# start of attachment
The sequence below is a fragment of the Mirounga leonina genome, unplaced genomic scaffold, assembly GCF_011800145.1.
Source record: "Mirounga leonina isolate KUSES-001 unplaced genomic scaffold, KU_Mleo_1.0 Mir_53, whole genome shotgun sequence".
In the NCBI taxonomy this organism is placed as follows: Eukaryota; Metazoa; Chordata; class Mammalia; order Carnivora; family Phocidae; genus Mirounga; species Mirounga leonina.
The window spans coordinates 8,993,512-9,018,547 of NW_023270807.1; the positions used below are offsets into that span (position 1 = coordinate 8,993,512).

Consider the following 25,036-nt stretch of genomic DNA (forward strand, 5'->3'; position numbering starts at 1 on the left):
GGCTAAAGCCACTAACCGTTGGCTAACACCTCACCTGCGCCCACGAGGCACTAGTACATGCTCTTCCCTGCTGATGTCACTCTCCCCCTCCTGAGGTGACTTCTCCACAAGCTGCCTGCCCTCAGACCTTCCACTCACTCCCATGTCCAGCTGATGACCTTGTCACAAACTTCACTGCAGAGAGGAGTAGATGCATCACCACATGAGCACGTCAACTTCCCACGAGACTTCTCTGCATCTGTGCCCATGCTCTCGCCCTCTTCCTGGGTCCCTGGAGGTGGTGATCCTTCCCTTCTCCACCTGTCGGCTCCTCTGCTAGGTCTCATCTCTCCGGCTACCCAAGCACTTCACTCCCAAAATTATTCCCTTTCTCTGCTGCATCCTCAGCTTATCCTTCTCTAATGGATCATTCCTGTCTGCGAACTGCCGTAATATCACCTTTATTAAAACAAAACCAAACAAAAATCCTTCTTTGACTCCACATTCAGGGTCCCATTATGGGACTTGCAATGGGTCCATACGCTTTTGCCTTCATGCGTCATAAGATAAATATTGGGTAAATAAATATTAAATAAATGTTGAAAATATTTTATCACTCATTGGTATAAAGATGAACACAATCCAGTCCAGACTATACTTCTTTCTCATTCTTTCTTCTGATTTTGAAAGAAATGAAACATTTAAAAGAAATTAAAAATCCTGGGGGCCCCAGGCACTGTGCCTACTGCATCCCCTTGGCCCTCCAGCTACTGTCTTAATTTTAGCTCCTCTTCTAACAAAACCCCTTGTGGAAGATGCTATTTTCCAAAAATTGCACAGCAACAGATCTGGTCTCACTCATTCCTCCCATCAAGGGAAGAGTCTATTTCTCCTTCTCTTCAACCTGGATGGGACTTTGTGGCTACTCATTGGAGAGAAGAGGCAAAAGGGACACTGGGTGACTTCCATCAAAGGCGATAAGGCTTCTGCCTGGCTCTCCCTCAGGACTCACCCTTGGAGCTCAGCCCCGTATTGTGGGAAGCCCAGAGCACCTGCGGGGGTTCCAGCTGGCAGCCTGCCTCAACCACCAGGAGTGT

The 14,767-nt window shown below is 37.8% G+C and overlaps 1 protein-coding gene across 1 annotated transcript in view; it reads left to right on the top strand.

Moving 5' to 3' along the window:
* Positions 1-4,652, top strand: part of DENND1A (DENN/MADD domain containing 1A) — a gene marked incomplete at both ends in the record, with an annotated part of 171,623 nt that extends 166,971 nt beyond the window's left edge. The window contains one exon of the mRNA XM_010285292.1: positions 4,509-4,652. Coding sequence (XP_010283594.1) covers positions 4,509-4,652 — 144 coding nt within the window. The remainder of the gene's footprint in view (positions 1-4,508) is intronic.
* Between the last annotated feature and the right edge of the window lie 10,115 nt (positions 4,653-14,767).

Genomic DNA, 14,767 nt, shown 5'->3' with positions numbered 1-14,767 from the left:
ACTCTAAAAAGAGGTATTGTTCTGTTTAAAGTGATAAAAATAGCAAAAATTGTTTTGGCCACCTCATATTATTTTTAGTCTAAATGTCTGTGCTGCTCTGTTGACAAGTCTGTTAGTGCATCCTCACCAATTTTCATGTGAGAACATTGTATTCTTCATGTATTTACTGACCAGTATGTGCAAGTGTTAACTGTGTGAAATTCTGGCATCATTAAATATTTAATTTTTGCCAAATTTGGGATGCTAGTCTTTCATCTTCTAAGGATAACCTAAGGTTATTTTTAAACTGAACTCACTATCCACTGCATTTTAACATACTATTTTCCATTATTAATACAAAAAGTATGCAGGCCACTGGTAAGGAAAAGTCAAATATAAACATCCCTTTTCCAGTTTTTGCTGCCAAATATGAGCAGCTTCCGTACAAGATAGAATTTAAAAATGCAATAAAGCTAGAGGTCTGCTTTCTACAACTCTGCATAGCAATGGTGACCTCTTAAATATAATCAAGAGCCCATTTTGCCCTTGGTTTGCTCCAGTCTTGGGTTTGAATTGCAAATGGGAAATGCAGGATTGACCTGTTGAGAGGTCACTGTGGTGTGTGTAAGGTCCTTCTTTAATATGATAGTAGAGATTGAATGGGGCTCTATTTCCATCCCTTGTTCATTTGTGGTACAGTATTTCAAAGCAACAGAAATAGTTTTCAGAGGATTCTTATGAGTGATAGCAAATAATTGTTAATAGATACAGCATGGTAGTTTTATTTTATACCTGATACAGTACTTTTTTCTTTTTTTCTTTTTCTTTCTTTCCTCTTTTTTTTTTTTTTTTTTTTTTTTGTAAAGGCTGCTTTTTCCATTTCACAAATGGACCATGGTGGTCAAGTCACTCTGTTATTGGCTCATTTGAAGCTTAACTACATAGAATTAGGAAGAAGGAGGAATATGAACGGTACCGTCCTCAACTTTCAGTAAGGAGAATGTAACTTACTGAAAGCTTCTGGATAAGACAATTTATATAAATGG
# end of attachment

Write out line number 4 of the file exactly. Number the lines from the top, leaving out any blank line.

The window spans coordinates 8,993,512-9,018,547 of NW_023270807.1; the positions used below are offsets into that span (position 1 = coordinate 8,993,512).